The Georgia Secretary of State’s Office has refused to release public documents that likely detail how a massive data breach in the office happened and exactly how outside groups handled more than 6 million voters’ personal information.
Among the documents the office will not release because of an ongoing internal investigation are the field notes from investigators describing how 12 organizations handled sensitive data including Social Security numbers and birth dates accidentally given to them on compact discs a month before officials discovered the breach.
Among the documents the office will not release because of an ongoing internal investigation are the field notes from investigators describing how 12 organizations handled compact discs containing sensitive data that were accidentally given to them. Officials say they discovered the breach of information, including Social Security numbers and birth dates, a month after the breach.
The Secretary of State’s Office also refused to release the personnel file of the information technology employee fired two weeks ago following what Secretary of State Brian Kemp called a “clerical error.”
State law allows agencies to exempt public documents from disclosure if they relate to an open internal investigation. Officials said they would release the documents once they completed their review.
The move to shield them now, however, angered some lawmakers who have criticized Kemp for how he has handled the gaffe. It also came as the League of Women Voters of Georgia on Monday formally asked Gov. Nathan Deal to open an independent inquiry into the release.
“It is hard to comprehend how the Secretary of State’s Office is refusing to produce documents because of a pending investigation,” said state Rep. Scott Holcomb, D-Atlanta. “Didn’t the Secretary of State’s Office complete its investigation before it terminated an employee? And didn’t the secretary of state publicly state that everything has been corrected? If so, what’s the holdup?”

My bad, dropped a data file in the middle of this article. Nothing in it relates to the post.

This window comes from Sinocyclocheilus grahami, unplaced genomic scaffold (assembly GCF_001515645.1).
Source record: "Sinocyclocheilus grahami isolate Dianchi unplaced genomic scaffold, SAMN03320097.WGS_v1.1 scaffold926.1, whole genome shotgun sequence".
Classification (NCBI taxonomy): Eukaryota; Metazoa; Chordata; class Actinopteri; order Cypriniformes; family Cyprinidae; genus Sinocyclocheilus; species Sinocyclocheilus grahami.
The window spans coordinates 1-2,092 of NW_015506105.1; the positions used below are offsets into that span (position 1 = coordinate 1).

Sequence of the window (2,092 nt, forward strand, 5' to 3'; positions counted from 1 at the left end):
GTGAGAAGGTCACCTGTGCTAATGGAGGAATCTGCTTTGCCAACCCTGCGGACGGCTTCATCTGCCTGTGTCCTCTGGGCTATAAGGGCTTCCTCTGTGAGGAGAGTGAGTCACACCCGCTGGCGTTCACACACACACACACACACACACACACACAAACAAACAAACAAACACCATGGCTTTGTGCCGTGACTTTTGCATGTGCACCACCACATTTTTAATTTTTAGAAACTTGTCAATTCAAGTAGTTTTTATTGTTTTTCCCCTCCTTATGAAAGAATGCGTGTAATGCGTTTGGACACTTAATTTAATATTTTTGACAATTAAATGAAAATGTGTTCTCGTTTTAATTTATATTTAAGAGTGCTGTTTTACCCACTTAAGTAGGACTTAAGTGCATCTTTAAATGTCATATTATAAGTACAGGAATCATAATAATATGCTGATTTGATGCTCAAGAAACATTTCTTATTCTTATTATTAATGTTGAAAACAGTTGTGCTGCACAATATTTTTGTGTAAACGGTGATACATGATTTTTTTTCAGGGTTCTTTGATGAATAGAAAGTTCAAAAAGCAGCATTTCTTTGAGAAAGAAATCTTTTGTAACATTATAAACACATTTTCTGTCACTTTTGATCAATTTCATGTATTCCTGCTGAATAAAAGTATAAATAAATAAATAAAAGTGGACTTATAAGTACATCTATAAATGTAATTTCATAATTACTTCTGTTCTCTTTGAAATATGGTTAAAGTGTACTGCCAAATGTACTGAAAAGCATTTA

Anyone registered to vote in Georgia was affected by the disclosure — some 6.2 million people.
Kemp has said the employee he fired inadvertently added the personal data to a public statewide voter file before it was sent out last month to 12 organizations that regularly subscribe to “voter lists” maintained by the state.
The groups receiving the data included state political parties, news media organizations and Georgia GunOwner Magazine.
Kemp, who says he became aware of the breach Nov. 13, has said all 12 data discs illegally disclosing the private information have either been recovered or destroyed, and that the data were not disseminated. He also denied the disclosure was a breach of the state’s voter registration system, saying the system itself was not hacked.
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